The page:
Besides character customisation, the structure in Pirates of the Burning Sea is also very different from standard MMOs, utilising both on-foot and ship-based gameplay, allowing developers Flying Lab to create an expansive gameworld coupled with dozens of little townships spread out across the region. It's far from being the most accessible MMO to begin with; it quite literally throws you in at the deep end. During the first few hours Pirates is quite simply unforgiving, confusing, and awash with missions and tutorials that fail to provide gamers with a balanced introduction to its mechanics and nuances. It's easy to rack up volumes of mission lists, and just as easy to find yourself treading water in a mire of quests. But be warned: play Pirates for more than a few hours, where perseverance and patience are perhaps the two most important words to remember, and you'll probably end up discovering its true nuggets of depth and end up liking it!
Lighting The Fuse.
Landlubbers aren't particularly loved by sea-dwellers, and let's face it, it's difficult to be a successful Naval Officer/Pirate/other such water-based career without taking the beautiful briny for long periods of time. As a result, setting sail around the entire Caribbean and its dozens of enclaves proves to be the Pirates equivalent of running around without a mount in World of Warcraft. Lethargic, especially when the wind is against you, aimless travelling between the likes of Guyana and Barbados, Hispaniola, or Cuba quickly becomes as enjoyable as watching paint dry. There are solutions to this of course; setting sail between Cuba and Florida is something to do if you're feeling like making a bid for the American Dream, but most people will probably just lash out at the nearest enemy vessel - even if that means your imminent annihilation by the opposition.
Beyond the stresses and strains that comes with running sugar plantations or stone quarries, sea battles are perhaps Pirates of the Burning Sea's cathartic activity. Launching eight pound balls of iron through the hulls and masts of nearby frigates or galleons instead of focusing solely on the producing the next crop changes the game from being Sim Plantation to more like Master & Commander. Well, perhaps not quite. Tactics, as expected play a significant part in the battles, with the ship's attributes for speed and manoeuvrability weighed up against the recharge rate of the cannons - it's all about prioritising the responsibilities of the crew.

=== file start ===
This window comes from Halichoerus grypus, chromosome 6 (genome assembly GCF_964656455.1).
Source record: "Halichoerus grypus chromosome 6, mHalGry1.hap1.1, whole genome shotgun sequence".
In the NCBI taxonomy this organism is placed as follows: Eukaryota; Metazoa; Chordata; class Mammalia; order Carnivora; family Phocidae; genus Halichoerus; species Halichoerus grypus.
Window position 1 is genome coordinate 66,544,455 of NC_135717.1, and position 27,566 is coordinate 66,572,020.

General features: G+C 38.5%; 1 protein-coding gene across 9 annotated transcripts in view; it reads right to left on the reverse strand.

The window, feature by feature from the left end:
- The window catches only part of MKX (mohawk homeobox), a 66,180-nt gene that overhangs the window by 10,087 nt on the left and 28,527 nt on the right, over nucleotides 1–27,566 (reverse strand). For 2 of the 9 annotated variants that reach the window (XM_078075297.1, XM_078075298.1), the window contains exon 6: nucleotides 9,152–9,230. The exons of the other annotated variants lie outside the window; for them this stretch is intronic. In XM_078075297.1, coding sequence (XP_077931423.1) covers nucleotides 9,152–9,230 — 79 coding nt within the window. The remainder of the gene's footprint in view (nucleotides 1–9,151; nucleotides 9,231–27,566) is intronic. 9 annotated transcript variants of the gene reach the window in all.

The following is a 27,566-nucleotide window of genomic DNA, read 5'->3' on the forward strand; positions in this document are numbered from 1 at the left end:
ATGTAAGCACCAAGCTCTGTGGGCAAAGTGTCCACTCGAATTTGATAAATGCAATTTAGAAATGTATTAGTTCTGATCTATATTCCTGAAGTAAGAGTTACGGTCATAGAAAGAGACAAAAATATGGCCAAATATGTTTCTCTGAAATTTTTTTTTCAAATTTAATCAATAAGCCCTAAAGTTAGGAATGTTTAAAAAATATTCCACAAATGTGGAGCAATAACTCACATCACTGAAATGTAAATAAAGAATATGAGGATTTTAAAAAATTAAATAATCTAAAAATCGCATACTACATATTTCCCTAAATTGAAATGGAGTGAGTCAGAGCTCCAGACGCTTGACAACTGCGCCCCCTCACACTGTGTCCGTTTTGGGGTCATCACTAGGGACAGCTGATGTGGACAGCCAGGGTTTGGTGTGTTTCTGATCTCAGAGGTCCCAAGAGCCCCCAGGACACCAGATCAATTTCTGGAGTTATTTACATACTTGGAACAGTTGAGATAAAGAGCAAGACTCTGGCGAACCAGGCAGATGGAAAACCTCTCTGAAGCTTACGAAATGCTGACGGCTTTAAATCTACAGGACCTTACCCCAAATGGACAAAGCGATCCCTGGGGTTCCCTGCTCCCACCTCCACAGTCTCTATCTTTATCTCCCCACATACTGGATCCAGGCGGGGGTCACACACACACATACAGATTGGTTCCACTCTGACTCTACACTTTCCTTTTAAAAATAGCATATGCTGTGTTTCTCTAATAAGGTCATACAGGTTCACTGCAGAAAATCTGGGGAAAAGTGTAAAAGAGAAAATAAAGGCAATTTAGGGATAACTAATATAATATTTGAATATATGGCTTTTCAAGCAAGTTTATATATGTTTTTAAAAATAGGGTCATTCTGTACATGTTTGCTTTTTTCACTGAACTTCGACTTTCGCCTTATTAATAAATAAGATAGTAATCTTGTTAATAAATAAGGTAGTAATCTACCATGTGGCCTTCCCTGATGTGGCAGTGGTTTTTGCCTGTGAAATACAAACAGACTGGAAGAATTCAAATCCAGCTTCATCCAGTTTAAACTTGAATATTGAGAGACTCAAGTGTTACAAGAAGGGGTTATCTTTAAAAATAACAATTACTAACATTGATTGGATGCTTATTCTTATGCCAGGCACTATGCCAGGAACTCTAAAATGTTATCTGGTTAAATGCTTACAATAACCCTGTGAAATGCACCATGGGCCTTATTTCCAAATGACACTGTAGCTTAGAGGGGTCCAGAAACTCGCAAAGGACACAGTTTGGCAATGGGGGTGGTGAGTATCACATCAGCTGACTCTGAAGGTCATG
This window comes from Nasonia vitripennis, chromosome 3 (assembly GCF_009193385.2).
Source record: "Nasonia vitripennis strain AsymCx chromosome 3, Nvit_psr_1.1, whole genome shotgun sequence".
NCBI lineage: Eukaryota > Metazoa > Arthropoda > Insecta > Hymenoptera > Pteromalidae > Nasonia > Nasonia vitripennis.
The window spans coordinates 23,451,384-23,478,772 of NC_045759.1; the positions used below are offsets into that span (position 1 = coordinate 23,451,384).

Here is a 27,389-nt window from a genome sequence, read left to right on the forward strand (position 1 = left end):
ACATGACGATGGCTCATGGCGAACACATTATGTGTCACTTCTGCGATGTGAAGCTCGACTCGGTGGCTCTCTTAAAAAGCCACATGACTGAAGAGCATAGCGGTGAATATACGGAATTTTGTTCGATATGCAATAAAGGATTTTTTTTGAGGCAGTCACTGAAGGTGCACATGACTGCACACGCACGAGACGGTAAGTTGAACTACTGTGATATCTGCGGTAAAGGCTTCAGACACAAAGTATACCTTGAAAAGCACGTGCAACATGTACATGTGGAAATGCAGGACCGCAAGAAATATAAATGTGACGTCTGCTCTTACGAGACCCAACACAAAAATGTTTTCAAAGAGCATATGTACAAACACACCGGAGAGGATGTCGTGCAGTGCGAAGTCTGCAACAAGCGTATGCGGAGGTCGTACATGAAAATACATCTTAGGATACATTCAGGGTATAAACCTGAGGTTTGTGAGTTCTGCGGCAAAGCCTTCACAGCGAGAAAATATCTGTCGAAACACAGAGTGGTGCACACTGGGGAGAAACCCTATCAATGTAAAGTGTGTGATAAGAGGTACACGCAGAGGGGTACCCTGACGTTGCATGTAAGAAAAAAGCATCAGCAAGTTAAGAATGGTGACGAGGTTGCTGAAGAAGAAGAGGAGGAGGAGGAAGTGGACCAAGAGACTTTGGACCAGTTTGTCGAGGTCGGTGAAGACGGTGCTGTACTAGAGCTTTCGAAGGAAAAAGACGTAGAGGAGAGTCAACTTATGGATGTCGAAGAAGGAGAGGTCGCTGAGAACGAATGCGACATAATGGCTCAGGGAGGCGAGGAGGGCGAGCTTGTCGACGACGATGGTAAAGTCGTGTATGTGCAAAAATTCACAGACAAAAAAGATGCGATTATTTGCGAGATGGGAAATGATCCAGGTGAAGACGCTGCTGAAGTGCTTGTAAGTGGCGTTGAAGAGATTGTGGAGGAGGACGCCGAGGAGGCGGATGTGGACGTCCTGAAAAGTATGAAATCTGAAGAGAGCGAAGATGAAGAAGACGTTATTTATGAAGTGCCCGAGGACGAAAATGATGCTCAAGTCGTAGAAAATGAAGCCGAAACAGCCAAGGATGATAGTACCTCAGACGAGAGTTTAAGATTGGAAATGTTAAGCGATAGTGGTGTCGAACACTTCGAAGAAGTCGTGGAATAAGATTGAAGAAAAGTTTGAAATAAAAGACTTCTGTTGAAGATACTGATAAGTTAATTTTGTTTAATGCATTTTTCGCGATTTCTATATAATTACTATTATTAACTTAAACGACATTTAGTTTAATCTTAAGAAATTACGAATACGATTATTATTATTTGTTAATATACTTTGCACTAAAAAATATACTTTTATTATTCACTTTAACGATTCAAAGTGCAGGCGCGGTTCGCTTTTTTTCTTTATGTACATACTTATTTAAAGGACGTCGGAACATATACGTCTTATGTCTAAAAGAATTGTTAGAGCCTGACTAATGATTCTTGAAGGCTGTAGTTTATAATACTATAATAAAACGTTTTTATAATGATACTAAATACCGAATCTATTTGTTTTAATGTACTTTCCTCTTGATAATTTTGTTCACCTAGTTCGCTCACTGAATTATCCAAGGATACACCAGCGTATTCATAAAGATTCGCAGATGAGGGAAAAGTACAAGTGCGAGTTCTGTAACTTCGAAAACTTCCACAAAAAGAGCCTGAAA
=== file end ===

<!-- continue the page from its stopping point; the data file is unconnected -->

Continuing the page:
Tearing through the sails of the opposition, which can travel alone or in small convoys, naturally slows them down and prevents them from escaping. From there, the 'health' can be knocked down until the ship is destroyed and can be boarded - which means a sword to sword confrontation with its crew, or (if you're a pirate) it can be captured and put to good use. Battles can be fought against NPCs and as PvP, though it's worth remembering that there's a distress flare on board each ship...which is a great addition if you're about to go down with the ship. On the whole, sea combat is a largely unexcitable element to a game that quite honestly knows which side its bread is buttered - and that's on rampant capitalism, 18th Century style.
Like its sea-based equivalent, sword combat plays an obvious element in Pirates; brandishing a cutlass is as natural to a pirate or seaman of the 18th Century as a Mac is for a Graphic Design student after all. Closer to the standard structure of MMO combat, players can use a multitude of attacks and blocks, though there's also a level of momentum that can sway duels one way of the other. Boarding enemy ships also means that NPC crewmembers will come onto the ship with the Captain (that's you) to fight too - which is a nice touch. After all, why should the ship's captain have to face the fight alone? Reinforcements can also be called in during boardings too.